The kick

The setting is a large park in a large city. It is Sunday evening and the sun, although shining, is starting to descend. There are families turning sausages on the barbecue; there are friends in circles, singing songs and dancing; there are small children chasing each other; there are youngsters chasing various kinds of balls; there are young not-yet couples, nervously trying to find out whether the other person likes them as much as they like the other person.

There is also a man walking slowly through the crowd. The man is middle-aged, unnecessarily heavy, and with a frustrated expression. He goes for these walks in an attempt to think what he thinks are deep and complex thoughts, but on days as these, when the crowd shouts loud and balls fly from side to side, his usually deep thoughts cannot descend, are filled with air, bobbing on the surface like a buoy, unguided, floating wherever the tide takes it.

He reaches a more secluded part of the park. He walks along a path through the grass and begins thinking. His thoughts gradually descend, but before fully submerged, he comes across a young couple that lies in the grass, in the middle of the path. They are blocking the path, as if their own little existence was all that mattered, as if no one else existed who wanted to use the path. She sits with her back to him while he lies on the grass, shirtless. He is muscular and lean, with the kind of confidence you only have if you know you look good shirtless. By the time the man passes them and notices all of this, he also notices that his thoughts begun drifting again and lost any depth.

Frustrated at his inability to maintain a line of thought, the man reaches the most secluded part of the park, where the path gradually dissipates and he has to walk through deep grass that reaches up to his hips. He should start exercising; lose some fat, gain some muscle. He should start dating again, go out and meet new people, meet new women. He doesn’t even know whether he knows how to seduce women anymore. Whoever takes pity on him first will be deeply disappointed, but at least then he will disappoint others rather than himself.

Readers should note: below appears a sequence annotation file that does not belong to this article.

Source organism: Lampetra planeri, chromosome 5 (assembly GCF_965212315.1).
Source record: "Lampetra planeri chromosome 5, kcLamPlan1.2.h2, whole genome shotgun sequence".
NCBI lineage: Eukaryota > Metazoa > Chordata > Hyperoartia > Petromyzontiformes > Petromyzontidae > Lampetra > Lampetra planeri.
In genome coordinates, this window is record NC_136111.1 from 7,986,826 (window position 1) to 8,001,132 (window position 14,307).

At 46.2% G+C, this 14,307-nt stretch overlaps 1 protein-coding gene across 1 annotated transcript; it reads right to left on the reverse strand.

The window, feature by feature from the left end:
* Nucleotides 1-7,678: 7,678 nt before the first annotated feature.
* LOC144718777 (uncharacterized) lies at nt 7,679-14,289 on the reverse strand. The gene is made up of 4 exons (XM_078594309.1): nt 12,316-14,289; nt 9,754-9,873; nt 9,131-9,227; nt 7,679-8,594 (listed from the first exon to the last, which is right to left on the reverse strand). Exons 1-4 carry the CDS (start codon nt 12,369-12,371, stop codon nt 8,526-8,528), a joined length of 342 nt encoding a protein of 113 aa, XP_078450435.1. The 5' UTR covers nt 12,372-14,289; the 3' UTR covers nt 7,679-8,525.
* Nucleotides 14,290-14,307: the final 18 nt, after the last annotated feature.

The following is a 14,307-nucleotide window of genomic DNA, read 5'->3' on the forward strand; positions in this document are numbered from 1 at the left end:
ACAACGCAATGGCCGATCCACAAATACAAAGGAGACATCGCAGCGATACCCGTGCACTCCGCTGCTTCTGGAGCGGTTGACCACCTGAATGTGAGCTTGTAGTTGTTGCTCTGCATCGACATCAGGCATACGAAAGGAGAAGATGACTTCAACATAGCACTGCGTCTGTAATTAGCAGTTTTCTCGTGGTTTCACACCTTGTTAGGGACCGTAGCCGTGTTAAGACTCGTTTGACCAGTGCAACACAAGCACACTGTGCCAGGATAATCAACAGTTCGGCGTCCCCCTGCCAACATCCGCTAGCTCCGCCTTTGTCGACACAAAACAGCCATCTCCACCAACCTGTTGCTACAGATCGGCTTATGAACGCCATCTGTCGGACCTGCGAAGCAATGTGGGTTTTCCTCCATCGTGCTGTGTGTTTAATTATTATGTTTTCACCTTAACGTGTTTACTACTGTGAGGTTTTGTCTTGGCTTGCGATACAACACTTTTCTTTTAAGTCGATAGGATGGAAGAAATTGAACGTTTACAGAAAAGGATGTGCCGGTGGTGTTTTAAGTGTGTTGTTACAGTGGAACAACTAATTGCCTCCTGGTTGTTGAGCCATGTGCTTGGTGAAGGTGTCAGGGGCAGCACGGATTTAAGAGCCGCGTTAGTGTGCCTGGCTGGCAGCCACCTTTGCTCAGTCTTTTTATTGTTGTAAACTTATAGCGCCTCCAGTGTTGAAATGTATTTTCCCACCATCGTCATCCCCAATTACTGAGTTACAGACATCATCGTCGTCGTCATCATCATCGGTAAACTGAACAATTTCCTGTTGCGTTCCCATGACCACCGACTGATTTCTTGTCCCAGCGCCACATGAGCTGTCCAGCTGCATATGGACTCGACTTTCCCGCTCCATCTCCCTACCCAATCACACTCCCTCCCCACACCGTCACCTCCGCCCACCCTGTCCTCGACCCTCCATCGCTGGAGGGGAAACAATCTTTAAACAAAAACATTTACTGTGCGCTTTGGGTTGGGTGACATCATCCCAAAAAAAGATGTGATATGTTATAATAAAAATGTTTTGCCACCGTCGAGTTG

He continues wading through the deep grass. Maybe he should not do any of that though. Is the potential joy really worth the guaranteed humiliation? Besides, he is currently vaguely successful in his professional life, with a little more effort he could transcend mere mediocrity and become even slightly outstanding.

The grass becomes lower and the path reappears. Ahead of him is a group of teenagers kicking a ball about, passing it between each other, trying for the ball not to touch the ground. One of the teenagers kicks the ball too high and another runs to retrieve it. Maybe this would happen again and the man could kick the ball to them. He used to do this too, in his youth, when he was still lean and strong. He was never much good at it, but he was part of it.

He walks further, slower, watching the boys. One of them almost overhits into his direction, but the other manages to turn around quickly and kick it back to the others. The man comes closer and closer, slower and slower, and eventually passes them, without having needed to help. He is about to think of other things when he hears a loud ‘watch out’ from behind him. He turns around and just about manages to evade the onrushing ball. One of the teenagers comes over, but the man begins running, as casual as possible, to the ball. He reaches the ball first. He turns around and kicks the ball. The ball flies high, slightly beside the teenager. The man contorts his face, he could have done better, but the teenager smiles at him and thanks him anyway, and from afar the others thank him too.

The man can feel his heart beat. His passing isn’t as good as it used to be, but still descent and the guys had thanked him. He is walking much faster now. He walks along the path and sees a woman sitting in the grass, reading a book. When he passes her, she looks up. The man smiles at her and she smiles back and, even though he does not stop but continues walking, he doesn’t remember the last time he saw someone so beautiful.

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